Shootings down in July despite violent holiday weekend

August 1, 2013 (CHICAGO)

The police department released the new numbers overnight. And Superintendent Garry McCarthy says clearly there is more work to be done. But the city is seeing some improvement.

According to the numbers, in the first seven months of the year, murders are down 25 percent and shootings are down 23 percent. Also for the month of July alone, there were two fewer murders than in July 2012 and 57 fewer shootings, and 59 fewer shootings than in July 2011 and eight fewer murders than July 2011.

The numbers are surprising considering the city started the month with a violent Fourth of July weekend when more than 70 people were shot and at least 12 people killed in shootings.

During the month, several children were caught in gun crossfire. This week, 4-year-old Khalise Weatherspoon was shot in the stomach while she was riding her scooter in Marquette Park. Her condition is now improving.

Police say they recovered 608 illegal guns in July and have recovered 4,128 illegal guns so far this year. But the police superintendent is not declaring any victory, saying no amount of violence is acceptable.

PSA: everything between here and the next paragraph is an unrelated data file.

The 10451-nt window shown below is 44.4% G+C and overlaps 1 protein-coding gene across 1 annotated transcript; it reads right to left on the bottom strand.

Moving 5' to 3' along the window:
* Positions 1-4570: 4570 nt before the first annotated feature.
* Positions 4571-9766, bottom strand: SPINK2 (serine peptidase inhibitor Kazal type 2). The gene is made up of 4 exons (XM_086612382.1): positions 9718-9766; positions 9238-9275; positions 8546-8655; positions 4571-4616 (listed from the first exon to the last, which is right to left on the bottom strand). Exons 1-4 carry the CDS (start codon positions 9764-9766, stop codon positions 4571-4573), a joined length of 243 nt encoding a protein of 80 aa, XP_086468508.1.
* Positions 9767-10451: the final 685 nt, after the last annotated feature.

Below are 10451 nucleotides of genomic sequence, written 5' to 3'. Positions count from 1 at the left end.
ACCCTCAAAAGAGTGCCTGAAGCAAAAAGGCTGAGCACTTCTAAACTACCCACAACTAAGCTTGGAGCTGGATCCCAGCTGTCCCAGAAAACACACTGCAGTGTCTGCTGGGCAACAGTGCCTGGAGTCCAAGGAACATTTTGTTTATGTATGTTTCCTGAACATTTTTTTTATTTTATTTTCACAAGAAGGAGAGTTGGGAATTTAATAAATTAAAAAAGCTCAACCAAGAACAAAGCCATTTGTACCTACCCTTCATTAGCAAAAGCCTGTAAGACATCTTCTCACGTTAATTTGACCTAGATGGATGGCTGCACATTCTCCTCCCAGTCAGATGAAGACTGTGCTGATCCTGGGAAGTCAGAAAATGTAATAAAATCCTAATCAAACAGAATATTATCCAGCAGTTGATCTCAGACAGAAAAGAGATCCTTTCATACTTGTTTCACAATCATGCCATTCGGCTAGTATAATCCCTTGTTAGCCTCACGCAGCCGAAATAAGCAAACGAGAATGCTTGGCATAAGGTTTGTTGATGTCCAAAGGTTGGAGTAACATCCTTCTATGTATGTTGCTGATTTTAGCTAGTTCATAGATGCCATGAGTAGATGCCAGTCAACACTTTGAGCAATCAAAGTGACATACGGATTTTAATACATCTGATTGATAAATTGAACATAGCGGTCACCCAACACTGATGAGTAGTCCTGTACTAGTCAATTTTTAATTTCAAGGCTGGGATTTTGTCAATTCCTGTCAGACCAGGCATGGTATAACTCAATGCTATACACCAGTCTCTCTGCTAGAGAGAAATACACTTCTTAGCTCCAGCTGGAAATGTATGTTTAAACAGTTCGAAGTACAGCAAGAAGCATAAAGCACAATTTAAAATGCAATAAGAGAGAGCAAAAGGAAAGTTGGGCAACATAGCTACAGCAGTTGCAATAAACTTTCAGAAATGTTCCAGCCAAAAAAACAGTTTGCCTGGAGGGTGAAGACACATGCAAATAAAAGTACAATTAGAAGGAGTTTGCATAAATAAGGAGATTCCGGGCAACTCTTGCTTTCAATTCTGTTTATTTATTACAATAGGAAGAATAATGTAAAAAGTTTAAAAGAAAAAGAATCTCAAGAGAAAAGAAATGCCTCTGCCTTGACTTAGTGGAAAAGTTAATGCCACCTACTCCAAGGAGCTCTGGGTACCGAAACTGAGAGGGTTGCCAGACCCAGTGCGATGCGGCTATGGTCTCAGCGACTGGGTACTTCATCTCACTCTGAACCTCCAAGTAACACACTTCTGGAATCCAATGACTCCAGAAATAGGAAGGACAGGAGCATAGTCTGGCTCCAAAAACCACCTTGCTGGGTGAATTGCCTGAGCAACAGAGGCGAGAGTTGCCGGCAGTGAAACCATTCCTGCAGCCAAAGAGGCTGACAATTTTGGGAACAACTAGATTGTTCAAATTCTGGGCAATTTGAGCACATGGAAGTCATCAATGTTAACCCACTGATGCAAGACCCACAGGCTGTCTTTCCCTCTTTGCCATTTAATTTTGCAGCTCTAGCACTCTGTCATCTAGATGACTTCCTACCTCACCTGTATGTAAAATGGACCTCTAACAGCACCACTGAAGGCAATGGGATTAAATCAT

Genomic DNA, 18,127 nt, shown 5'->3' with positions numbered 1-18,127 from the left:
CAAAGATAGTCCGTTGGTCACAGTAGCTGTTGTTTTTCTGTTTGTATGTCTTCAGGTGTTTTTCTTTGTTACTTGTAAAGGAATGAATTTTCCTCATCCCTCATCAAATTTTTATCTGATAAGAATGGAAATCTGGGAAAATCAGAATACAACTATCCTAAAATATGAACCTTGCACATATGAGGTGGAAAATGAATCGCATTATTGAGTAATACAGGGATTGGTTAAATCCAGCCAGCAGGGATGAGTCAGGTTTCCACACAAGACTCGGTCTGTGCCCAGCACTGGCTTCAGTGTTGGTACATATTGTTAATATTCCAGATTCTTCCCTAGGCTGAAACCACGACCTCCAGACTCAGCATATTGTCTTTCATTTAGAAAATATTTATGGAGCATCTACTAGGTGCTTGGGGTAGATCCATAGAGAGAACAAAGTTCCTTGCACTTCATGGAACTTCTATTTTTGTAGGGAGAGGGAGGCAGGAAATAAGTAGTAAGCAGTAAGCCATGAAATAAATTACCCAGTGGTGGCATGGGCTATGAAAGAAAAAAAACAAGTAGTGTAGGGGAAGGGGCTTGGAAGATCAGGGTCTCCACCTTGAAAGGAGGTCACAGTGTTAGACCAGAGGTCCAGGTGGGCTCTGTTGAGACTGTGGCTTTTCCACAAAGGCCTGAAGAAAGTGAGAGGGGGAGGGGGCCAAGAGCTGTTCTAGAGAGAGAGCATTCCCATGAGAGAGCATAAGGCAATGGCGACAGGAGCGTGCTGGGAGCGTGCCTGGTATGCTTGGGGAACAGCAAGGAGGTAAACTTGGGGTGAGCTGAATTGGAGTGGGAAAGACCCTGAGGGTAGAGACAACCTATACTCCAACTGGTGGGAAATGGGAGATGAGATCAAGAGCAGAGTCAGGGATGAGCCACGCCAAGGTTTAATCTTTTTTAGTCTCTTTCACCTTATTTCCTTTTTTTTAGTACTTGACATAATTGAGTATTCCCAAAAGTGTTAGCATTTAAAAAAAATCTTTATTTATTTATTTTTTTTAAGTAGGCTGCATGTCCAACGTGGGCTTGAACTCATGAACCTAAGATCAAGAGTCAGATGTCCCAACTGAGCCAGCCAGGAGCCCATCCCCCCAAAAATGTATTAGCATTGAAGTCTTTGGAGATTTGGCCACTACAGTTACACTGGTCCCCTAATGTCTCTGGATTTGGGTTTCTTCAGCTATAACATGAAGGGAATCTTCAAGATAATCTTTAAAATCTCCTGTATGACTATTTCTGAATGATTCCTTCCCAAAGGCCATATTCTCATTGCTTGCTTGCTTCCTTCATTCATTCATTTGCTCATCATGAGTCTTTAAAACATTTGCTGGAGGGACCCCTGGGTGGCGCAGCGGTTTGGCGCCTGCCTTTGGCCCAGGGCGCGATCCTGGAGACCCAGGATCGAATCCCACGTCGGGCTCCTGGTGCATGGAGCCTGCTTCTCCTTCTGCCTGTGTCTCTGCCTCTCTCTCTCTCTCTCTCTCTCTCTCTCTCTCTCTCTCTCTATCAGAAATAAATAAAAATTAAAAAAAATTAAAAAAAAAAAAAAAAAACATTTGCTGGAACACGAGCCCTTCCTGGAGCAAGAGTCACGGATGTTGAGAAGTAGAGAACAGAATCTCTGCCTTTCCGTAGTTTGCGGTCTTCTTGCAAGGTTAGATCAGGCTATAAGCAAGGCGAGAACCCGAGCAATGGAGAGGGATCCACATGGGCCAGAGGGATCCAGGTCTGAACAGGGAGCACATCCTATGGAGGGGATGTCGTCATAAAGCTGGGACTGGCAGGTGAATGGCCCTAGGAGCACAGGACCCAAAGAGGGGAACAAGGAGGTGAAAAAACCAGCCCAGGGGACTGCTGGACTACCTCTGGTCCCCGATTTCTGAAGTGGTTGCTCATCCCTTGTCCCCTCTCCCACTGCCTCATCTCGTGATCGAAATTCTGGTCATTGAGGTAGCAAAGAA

"We're pleased; it's another month in the box with progress," McCarthy said. "The fact is even though it was a violent start to the month the shooting numbers were still going in the right direction and we have to have that perspective because looking at every individual incident, every one of them is a tragedy and we have to keep taking a step back and measuring if we are doing better."

"To have the lowest numbers at the end of July that you ever had in the past five years that's fantastic, and I certainly hope they can keep it up. But August has always been a challenging month," said Jody Weis, ABC7 public safety expert.

Fraternal Order of Police president Mike Shields continues to stress that more officers need to be hired despite the new numbers.

"There's a direct correlation between safety on the street and amount of officers employed, despite what the mayor and superintendent say. Otherwise, they wouldn't be deploying 400 Chicago police officers per night on their days off," Shields said.

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